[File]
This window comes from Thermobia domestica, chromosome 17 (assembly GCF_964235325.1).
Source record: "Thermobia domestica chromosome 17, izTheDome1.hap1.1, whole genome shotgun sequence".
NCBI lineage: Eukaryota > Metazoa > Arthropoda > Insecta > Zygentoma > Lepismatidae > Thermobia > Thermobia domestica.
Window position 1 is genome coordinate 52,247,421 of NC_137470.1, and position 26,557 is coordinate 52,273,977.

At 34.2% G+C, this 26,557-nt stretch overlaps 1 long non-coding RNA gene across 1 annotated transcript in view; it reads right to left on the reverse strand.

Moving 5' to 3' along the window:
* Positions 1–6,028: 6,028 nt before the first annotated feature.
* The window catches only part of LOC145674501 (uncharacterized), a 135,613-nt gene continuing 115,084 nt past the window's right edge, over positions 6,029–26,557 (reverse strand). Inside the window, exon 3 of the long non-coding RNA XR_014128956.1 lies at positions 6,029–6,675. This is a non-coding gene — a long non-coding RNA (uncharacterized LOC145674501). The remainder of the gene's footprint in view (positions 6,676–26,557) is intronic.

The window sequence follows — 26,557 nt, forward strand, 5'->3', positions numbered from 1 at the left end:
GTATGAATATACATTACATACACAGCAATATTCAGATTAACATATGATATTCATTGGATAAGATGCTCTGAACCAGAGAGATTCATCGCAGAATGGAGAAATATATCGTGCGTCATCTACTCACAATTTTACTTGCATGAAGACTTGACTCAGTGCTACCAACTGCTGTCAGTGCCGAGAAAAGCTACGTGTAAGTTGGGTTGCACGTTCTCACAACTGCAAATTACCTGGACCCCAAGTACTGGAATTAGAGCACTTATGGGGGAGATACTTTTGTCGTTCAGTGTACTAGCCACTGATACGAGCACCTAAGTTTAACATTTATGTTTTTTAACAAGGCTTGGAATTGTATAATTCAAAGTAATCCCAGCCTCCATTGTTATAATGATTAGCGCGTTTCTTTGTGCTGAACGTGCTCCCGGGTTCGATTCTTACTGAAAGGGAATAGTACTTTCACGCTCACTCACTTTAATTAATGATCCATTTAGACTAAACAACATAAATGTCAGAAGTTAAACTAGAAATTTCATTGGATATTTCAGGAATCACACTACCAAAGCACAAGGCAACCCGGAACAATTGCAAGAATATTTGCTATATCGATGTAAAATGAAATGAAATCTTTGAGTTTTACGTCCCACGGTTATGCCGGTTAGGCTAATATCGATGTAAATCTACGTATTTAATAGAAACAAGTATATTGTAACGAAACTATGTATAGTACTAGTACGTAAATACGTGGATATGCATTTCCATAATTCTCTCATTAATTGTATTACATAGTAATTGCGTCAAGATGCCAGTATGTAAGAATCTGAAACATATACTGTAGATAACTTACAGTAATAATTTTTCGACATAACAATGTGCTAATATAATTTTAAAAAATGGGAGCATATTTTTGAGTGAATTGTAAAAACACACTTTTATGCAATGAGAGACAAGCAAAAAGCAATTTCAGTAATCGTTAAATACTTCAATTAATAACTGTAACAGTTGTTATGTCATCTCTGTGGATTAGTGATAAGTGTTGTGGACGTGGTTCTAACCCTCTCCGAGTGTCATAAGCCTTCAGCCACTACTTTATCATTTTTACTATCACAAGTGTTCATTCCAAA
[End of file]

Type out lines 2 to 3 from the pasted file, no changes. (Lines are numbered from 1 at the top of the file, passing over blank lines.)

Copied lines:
Source record: "Thermobia domestica chromosome 17, izTheDome1.hap1.1, whole genome shotgun sequence".
NCBI lineage: Eukaryota > Metazoa > Arthropoda > Insecta > Zygentoma > Lepismatidae > Thermobia > Thermobia domestica.